Monday, April 01, 2019

Us (2019)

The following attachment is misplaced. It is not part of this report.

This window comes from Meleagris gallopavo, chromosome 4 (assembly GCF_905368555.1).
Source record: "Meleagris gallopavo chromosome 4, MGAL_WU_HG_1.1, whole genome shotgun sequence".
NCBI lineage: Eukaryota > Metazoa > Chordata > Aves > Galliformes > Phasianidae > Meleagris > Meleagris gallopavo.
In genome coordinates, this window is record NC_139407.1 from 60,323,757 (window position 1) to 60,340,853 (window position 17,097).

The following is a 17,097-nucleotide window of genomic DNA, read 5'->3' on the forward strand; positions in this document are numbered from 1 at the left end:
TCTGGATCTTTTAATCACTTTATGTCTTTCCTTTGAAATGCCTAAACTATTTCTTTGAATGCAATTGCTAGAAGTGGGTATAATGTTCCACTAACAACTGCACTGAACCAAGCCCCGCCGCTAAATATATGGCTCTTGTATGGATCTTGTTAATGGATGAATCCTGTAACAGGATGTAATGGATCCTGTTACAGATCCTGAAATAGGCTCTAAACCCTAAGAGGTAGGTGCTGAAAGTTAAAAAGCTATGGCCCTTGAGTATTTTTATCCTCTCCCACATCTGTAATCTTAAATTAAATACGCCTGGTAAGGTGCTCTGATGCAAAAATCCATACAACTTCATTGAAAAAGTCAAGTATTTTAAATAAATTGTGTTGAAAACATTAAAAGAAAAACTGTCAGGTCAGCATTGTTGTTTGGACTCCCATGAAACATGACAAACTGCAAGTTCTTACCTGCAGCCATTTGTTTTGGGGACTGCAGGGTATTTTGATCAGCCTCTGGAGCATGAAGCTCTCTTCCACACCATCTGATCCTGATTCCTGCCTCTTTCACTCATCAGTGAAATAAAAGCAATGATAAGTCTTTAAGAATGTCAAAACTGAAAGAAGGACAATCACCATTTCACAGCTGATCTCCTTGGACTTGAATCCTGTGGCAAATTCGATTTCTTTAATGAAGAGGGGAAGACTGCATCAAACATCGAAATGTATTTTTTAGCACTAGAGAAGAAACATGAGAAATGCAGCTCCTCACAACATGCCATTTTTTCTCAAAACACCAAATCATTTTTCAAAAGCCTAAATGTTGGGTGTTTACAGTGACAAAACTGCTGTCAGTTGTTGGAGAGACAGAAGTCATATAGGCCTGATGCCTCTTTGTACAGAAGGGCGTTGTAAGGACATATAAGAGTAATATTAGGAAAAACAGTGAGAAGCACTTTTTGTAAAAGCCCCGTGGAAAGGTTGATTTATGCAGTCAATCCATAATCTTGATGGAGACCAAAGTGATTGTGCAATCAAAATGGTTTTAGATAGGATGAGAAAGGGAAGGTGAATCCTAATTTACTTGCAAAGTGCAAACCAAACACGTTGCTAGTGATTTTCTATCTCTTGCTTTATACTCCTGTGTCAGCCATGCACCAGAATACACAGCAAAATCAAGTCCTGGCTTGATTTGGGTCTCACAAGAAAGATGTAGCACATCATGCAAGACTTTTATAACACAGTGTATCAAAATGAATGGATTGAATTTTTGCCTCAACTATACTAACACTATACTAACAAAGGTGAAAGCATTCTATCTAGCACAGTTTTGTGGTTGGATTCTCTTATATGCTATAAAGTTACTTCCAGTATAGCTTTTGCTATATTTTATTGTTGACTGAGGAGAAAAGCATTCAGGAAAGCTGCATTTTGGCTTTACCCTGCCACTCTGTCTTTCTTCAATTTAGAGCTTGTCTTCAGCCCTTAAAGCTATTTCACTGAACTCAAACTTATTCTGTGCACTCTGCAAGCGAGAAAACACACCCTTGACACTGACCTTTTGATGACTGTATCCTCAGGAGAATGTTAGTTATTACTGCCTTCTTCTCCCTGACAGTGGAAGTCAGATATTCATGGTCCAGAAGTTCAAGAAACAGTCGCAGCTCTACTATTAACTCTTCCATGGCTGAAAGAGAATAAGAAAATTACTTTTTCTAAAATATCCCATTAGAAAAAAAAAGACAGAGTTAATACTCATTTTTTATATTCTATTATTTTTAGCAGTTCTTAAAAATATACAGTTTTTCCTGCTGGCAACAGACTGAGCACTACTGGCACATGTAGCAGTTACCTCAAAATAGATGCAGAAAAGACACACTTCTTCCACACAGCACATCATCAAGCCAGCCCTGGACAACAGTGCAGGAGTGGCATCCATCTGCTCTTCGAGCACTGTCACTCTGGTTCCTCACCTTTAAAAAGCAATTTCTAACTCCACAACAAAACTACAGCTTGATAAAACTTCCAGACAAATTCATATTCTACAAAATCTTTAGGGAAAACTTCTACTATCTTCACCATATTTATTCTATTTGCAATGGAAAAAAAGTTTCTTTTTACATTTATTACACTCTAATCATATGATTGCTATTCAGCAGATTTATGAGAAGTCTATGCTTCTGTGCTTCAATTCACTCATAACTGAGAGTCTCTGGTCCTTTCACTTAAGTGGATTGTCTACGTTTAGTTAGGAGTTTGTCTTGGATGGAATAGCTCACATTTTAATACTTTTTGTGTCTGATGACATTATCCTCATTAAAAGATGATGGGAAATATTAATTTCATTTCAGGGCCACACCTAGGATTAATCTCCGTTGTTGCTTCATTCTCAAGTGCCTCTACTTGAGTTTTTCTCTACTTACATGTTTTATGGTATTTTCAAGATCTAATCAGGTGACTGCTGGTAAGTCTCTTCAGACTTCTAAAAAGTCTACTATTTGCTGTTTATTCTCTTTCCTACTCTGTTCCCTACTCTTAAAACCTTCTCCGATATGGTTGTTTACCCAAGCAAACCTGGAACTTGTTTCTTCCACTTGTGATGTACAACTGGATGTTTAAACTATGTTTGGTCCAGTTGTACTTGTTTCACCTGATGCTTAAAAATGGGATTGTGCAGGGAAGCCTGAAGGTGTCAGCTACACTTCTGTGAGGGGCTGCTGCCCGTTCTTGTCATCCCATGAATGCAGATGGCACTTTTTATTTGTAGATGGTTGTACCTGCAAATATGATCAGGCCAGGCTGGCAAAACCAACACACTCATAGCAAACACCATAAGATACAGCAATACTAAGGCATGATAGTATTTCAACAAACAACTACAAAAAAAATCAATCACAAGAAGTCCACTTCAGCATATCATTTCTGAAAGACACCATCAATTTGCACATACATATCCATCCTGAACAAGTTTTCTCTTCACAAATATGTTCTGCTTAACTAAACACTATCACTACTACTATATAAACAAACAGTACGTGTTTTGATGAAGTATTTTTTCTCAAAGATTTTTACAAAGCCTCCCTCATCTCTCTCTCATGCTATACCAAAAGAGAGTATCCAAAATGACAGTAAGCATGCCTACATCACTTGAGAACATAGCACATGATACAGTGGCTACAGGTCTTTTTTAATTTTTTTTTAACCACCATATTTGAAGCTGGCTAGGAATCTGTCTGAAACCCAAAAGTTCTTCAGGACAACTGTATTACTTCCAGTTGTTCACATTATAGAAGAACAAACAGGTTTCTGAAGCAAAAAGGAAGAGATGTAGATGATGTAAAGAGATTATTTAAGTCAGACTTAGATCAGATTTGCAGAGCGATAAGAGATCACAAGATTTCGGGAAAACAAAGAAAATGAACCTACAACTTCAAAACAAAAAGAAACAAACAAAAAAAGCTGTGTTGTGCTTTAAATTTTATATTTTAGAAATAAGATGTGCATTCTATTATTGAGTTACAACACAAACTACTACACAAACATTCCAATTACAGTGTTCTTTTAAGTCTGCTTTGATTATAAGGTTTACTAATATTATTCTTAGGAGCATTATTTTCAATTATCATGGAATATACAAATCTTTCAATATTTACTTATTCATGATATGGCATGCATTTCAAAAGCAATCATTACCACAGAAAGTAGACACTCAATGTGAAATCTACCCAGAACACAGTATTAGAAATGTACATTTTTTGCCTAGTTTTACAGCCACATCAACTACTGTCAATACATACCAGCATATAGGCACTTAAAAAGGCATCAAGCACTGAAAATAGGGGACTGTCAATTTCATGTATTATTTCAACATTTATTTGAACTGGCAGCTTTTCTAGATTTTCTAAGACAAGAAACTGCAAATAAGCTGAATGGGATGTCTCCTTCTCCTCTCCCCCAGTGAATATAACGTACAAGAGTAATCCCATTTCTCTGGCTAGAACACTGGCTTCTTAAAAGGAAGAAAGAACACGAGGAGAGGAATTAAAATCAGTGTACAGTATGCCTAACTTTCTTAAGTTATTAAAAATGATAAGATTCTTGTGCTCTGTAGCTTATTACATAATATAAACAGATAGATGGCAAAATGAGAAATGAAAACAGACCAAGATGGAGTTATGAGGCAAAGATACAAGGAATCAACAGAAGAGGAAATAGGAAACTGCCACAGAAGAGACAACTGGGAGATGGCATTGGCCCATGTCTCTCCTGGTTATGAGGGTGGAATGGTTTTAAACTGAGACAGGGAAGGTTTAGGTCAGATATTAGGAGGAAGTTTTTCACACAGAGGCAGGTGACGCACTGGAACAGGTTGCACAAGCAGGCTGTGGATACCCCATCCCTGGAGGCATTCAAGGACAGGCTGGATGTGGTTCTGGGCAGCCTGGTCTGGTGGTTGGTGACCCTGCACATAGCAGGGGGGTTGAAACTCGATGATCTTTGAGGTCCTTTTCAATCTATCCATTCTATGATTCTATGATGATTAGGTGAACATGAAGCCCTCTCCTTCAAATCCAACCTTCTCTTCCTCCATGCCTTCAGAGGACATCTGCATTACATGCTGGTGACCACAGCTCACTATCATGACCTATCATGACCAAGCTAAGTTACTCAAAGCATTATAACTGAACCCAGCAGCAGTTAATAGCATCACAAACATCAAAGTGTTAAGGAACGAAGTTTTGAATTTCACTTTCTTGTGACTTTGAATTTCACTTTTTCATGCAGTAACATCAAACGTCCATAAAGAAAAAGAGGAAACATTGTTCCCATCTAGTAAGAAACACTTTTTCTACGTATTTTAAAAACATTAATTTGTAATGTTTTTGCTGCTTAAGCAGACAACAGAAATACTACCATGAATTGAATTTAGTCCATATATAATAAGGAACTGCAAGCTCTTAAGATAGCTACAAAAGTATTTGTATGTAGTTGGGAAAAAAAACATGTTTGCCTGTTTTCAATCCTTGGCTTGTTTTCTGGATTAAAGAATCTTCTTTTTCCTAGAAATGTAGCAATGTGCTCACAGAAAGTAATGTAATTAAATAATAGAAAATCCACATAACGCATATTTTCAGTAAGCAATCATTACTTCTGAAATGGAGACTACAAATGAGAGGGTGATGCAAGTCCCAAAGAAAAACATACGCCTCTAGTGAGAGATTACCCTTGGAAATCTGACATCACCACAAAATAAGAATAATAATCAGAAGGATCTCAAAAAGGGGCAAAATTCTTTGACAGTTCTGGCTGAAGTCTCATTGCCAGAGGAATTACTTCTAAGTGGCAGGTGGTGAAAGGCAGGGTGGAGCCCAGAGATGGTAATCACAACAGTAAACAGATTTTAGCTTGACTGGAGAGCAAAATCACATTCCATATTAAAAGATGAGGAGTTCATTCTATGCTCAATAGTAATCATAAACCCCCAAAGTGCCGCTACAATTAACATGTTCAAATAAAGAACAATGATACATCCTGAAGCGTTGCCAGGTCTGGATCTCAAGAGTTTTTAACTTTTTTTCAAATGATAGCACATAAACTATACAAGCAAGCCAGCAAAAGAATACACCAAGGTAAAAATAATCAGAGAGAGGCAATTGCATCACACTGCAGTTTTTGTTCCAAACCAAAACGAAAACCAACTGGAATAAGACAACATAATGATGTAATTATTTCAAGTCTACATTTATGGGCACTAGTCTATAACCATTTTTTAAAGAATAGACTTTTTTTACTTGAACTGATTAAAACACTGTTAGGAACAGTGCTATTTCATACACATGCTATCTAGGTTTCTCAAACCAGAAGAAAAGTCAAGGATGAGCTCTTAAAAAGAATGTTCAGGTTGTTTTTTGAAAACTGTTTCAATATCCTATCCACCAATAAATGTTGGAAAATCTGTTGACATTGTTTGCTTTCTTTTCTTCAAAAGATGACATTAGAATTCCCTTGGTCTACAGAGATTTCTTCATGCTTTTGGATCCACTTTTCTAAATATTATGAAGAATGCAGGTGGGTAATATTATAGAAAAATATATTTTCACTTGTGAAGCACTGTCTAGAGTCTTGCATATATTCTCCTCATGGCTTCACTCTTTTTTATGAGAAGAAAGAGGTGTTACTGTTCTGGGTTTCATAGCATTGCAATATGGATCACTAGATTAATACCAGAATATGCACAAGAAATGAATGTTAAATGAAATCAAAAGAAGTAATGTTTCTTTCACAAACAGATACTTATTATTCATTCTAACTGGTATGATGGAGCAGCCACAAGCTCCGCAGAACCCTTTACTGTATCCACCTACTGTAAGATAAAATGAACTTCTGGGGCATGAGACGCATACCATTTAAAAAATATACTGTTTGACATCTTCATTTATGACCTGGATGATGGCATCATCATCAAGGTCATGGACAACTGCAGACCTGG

For the third year in a row now an African-American movie has posted surprise breakout box office numbers early in the year. One was Black Panther and the other two are horror movies with extra sauce directed by Jordan Peele. If Get Out played a little safe first by going for laughs (Peele is still probably best known as a comic, after all), and then winding up the final third in all too familiar slasher style horror convention, Us is better, more ambitious, even more committed to its unique premises and piling on the conventions in layers. There are unmistakable racial glosses in both, but they are often more like recognizable universal elements contributing to the general anxiety. We're not that surprised, for example, when police are slow to respond to a 911 call from the family of four in Us (Winston Duke, Lupita Nyong'o, Shahadi Wright Joseph, and Evan Alex). And no, it doesn't matter that they are buppie middle class. In fact, what's more surprising is that there might actually be a reason other than racism for the slow response. Or at least, I know a reason was mentioned. But other things were mentioned that would make it seem unlikely. Us can get to be slow sledding at some points toward the end, encumbered by all its concept and hints of counter-concepts and a desire to impress. That might mean the movie is actually even better on another go. I don't know about that yet. But down on the level of the hoary old horror movie, it has plenty of good things going on, borrowing dread from classic themes of horror, notably the always strangely unnerving doppelganger threat, mixing them shrewdly with not-yet-so-classic themes of home invasion movies like Funny Games (1997 version), The Last House on the Left (2010 version), or The Strangers (2008), along with some seasonings of body horror and paranoia from The Brood and Invasion of the Body Snatchers. A big neon sign early in the movie points to C.H.U.D. and there's a hazy sort of kidnapping in there too, as backstory. At a carnival. Plus '80s nostalgia. It finally all sets up a mano a mano throwdown between the family that has spent the first 20 minutes of the movie charming us silly—Us is as good on middle-class complacency as the early scenes of Close Encounters of the Third Kind—versus their strange counterparts in the restrained red jumpsuits, which may or may not be part of a worldwide plague, like the original George Romero zombies. But that's part of the concept and there for you to figure out with loved ones later over pie and coffee. There's only so much you can do with these kinds of mysterious what-is-the-universe-anyway kinds of things. Us does most of them and does them pretty well and it knows how to scare without shock cuts (though of course it has shock cuts). Everyone is good and N'yongo is amazing, especially in the red. See it.

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